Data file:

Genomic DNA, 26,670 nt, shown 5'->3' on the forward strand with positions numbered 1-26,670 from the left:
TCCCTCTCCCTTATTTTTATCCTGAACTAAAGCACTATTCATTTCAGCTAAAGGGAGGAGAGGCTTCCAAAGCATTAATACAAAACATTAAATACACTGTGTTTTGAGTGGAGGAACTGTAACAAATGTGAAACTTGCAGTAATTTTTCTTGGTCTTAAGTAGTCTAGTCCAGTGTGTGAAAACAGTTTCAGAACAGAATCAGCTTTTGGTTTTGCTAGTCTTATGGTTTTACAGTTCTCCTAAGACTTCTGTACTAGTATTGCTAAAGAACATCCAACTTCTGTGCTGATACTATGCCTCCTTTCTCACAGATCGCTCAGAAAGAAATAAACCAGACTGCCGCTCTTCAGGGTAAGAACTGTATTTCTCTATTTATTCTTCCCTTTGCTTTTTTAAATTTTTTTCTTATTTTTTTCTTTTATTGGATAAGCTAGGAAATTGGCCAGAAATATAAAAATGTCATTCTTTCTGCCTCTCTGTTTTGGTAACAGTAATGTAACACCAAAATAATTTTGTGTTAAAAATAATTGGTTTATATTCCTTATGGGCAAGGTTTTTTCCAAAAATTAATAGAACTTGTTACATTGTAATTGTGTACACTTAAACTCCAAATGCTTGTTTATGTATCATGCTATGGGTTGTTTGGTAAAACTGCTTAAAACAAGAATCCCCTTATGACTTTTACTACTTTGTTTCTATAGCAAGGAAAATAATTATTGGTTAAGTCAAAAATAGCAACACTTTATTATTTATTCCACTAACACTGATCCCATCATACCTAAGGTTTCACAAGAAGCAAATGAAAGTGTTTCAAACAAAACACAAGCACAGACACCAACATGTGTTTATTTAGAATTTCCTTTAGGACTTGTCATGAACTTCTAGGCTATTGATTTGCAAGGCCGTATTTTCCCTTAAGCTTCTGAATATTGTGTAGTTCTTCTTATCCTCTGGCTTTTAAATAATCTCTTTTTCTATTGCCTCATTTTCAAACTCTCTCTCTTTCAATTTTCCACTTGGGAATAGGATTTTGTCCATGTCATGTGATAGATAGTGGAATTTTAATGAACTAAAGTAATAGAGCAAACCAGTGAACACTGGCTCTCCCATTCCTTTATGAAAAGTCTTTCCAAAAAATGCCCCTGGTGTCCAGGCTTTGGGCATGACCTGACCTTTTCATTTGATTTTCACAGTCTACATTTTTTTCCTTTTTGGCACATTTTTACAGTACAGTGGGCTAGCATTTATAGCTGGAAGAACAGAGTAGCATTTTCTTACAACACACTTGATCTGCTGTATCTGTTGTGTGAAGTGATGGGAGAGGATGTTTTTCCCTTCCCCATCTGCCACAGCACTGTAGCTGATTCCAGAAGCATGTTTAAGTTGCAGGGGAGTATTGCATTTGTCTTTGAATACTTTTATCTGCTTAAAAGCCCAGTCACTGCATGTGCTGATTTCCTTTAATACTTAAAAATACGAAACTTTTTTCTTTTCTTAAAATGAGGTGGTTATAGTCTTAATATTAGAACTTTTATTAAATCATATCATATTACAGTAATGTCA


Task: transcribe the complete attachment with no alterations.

Genomic DNA, 26,670 nt, shown 5'->3' on the forward strand with positions numbered 1-26,670 from the left:
TCCCTCTCCCTTATTTTTATCCTGAACTAAAGCACTATTCATTTCAGCTAAAGGGAGGAGAGGCTTCCAAAGCATTAATACAAAACATTAAATACACTGTGTTTTGAGTGGAGGAACTGTAACAAATGTGAAACTTGCAGTAATTTTTCTTGGTCTTAAGTAGTCTAGTCCAGTGTGTGAAAACAGTTTCAGAACAGAATCAGCTTTTGGTTTTGCTAGTCTTATGGTTTTACAGTTCTCCTAAGACTTCTGTACTAGTATTGCTAAAGAACATCCAACTTCTGTGCTGATACTATGCCTCCTTTCTCACAGATCGCTCAGAAAGAAATAAACCAGACTGCCGCTCTTCAGGGTAAGAACTGTATTTCTCTATTTATTCTTCCCTTTGCTTTTTTAAATTTTTTTCTTATTTTTTTCTTTTATTGGATAAGCTAGGAAATTGGCCAGAAATATAAAAATGTCATTCTTTCTGCCTCTCTGTTTTGGTAACAGTAATGTAACACCAAAATAATTTTGTGTTAAAAATAATTGGTTTATATTCCTTATGGGCAAGGTTTTTTCCAAAAATTAATAGAACTTGTTACATTGTAATTGTGTACACTTAAACTCCAAATGCTTGTTTATGTATCATGCTATGGGTTGTTTGGTAAAACTGCTTAAAACAAGAATCCCCTTATGACTTTTACTACTTTGTTTCTATAGCAAGGAAAATAATTATTGGTTAAGTCAAAAATAGCAACACTTTATTATTTATTCCACTAACACTGATCCCATCATACCTAAGGTTTCACAAGAAGCAAATGAAAGTGTTTCAAACAAAACACAAGCACAGACACCAACATGTGTTTATTTAGAATTTCCTTTAGGACTTGTCATGAACTTCTAGGCTATTGATTTGCAAGGCCGTATTTTCCCTTAAGCTTCTGAATATTGTGTAGTTCTTCTTATCCTCTGGCTTTTAAATAATCTCTTTTTCTATTGCCTCATTTTCAAACTCTCTCTCTTTCAATTTTCCACTTGGGAATAGGATTTTGTCCATGTCATGTGATAGATAGTGGAATTTTAATGAACTAAAGTAATAGAGCAAACCAGTGAACACTGGCTCTCCCATTCCTTTATGAAAAGTCTTTCCAAAAAATGCCCCTGGTGTCCAGGCTTTGGGCATGACCTGACCTTTTCATTTGATTTTCACAGTCTACATTTTTTTCCTTTTTGGCACATTTTTACAGTACAGTGGGCTAGCATTTATAGCTGGAAGAACAGAGTAGCATTTTCTTACAACACACTTGATCTGCTGTATCTGTTGTGTGAAGTGATGGGAGAGGATGTTTTTCCCTTCCCCATCTGCCACAGCACTGTAGCTGATTCCAGAAGCATGTTTAAGTTGCAGGGGAGTATTGCATTTGTCTTTGAATACTTTTATCTGCTTAAAAGCCCAGTCACTGCATGTGCTGATTTCCTTTAATACTTAAAAATACGAAACTTTTTTCTTTTCTTAAAATGAGGTGGTTATAGTCTTAATATTAGAACTTTTATTAAATCATATCATATTACAGTAATGTCA